Transcripts on Rampart Belie D.A.

Cooley said last year he dropped 82 cases in part because Durden had implicated only himself and Perez, but he’d named eight others.

By Scott Glover and Matt Lait
Times Staff Writers

March 1, 2003

When Los Angeles County Dist. Atty. Steve Cooley announced three months ago that his office was wrapping up its investigation into the Rampart police corruption scandal, he made a point of informing the public that a key figure in the case — former Officer Nino Durden — implicated only himself and his partner, Rafael Perez, in any wrongdoing.

In explaining their decision to decline prosecutions in 82 Rampart-related cases, officials from the district attorney’s office noted that Durden “implicated no officers in misconduct other than himself and Perez.”

But transcripts of Durden’s secret debriefings with authorities, recently obtained by The Times, show that Durden did in fact accuse eight other fellow anti-gang officers of serious — in some cases, criminal — misdeeds, including falsifying accounts of police shootings to make the actions of officers appear more professional. Durden made those accusations in the presence of two high-ranking prosecutors in Cooley’s office, according to the transcripts.

In an interview, one of the two prosecutors, Head Deputy Dist. Atty. Bill Hodgman, acknowledged that the office’s characterization of Durden’s testimony was wrong. The second prosecutor, Deputy Dist. Atty. Peter Cagney, called it “inartfully written.” Both said they viewed Durden’s allegations against his colleagues as potentially criminal, but did not believe there was enough evidence to take any case to trial.

While Cooley’s office has disbanded its Rampart task force, federal prosecutors are continuing a criminal probe of at least three officers whom both Perez and Durden accused of lying about circumstances surrounding the 1996 shooting of an unarmed gang member.

The mischaracterization of Durden’s account is fueling skepticism by critics, who say that despite tough talk about Rampart while he was campaigning for office, Cooley has since lost interest in the case.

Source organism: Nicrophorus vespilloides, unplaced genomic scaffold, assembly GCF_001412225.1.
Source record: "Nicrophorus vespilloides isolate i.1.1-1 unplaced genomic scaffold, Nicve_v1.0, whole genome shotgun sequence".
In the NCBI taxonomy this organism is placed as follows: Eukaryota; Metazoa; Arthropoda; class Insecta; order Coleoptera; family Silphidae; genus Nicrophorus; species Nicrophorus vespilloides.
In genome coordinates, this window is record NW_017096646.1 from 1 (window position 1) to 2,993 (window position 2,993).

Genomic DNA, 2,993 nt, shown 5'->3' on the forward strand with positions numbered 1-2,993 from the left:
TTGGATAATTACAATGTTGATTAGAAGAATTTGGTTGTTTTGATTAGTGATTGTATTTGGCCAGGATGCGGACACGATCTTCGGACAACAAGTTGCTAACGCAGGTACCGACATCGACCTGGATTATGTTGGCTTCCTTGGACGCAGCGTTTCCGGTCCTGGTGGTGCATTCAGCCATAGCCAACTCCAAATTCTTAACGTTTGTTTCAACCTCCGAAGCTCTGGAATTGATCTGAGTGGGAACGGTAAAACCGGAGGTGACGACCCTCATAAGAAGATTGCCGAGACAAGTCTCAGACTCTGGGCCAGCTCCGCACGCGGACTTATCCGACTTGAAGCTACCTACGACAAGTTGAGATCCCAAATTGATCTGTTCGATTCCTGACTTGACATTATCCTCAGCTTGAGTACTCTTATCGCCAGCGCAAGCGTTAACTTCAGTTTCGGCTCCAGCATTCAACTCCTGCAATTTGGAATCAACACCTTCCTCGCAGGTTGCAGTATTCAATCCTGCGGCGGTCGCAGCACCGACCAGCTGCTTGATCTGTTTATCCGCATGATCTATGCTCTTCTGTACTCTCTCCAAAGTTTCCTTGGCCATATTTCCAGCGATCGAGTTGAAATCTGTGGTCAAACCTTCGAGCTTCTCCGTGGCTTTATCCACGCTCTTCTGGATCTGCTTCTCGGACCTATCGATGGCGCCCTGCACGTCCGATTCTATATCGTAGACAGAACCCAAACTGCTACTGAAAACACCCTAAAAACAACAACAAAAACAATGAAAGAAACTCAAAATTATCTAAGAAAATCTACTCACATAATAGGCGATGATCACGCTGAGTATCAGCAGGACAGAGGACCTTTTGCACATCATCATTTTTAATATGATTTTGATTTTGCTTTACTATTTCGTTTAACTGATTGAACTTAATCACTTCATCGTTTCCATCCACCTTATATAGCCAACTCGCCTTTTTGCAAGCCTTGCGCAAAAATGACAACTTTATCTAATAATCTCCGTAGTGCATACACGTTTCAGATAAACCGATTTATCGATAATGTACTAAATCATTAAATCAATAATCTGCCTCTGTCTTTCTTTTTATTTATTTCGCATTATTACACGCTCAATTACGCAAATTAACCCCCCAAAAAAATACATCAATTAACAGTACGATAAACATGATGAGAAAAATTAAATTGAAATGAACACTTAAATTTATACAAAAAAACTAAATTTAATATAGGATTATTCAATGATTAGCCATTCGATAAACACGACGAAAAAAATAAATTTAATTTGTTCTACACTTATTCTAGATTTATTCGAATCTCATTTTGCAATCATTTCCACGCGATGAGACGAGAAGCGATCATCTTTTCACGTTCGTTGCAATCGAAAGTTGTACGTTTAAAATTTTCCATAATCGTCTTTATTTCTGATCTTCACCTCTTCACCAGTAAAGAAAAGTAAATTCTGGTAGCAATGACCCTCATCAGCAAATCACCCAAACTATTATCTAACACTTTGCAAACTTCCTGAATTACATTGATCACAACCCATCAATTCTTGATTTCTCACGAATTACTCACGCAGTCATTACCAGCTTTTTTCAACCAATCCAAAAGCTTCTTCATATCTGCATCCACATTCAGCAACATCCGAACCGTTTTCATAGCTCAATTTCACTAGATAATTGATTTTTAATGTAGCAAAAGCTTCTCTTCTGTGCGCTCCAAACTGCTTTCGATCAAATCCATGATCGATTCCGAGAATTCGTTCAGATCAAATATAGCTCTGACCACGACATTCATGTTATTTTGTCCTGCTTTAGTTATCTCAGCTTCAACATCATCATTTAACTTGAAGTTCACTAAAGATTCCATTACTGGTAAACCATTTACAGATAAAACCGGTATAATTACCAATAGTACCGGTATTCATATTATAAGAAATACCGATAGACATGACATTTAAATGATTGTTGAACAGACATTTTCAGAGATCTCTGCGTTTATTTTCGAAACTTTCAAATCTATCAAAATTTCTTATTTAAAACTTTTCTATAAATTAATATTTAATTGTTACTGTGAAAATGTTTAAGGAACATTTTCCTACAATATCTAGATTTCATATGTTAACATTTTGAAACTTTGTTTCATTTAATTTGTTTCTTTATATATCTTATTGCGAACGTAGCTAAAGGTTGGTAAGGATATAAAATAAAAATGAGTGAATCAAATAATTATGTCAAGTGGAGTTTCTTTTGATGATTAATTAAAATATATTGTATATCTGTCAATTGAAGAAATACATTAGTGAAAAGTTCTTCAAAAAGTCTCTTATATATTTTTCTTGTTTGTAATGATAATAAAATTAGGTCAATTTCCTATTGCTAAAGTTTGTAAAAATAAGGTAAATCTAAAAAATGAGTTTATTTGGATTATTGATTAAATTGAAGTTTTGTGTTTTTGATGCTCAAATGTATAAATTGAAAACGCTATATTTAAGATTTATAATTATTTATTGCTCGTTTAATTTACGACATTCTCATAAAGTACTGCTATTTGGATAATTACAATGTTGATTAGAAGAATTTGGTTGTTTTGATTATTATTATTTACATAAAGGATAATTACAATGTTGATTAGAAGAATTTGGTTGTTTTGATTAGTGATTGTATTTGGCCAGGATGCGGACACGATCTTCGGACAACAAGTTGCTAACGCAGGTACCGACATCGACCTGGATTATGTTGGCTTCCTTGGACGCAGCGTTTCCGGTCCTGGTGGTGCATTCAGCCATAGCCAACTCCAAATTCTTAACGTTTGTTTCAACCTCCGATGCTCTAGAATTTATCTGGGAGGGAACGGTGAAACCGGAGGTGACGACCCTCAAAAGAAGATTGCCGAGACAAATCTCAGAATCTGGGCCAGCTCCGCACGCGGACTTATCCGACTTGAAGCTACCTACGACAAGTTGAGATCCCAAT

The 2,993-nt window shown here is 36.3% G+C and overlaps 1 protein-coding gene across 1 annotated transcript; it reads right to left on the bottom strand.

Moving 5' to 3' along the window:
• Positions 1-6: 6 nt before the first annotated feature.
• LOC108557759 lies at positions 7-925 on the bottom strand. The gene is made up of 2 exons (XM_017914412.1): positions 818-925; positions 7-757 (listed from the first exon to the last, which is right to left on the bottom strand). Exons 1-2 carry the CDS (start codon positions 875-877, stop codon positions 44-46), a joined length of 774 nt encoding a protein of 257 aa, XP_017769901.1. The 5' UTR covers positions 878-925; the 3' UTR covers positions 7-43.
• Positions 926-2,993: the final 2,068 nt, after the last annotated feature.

Cooley himself would not comment, but a spokesman said the district attorney has pursued the Rampart investigation vigorously.

“The position of the office is that the Rampart investigation was a search for criminal culpability,” said Joe Scott, director of communications for the district attorney. “The charges filed, the convictions obtained and the few remaining LAPD investigations being handled by the Justice System Integrity Division are the extent of it.”

Scott added that prosecutors were faced with the task of not merely implicating officers in wrongdoing when warranted but of “providing sufficient, credible, admissible evidence to warrant a criminal prosecution.”

But Gary Wigodsky, an alternate public defender who specializes in Rampart-related cases, said the district attorney for months has been trying to suggest that Durden did not corroborate Perez’s allegations about police misconduct.

“Nothing could be further from the truth,” said Wigodsky, who has reviewed the Durden transcripts. “What prosecutors have been saying is completely false and misleading. It’s an indication that they never wanted to get to the bottom of this.”

Wigodsky added, “I think the D.A. has some explaining to do.”

Cooley announced last November that his office was declining to file charges in 82 Rampart-related cases that had been presented to his office by detectives from the LAPD.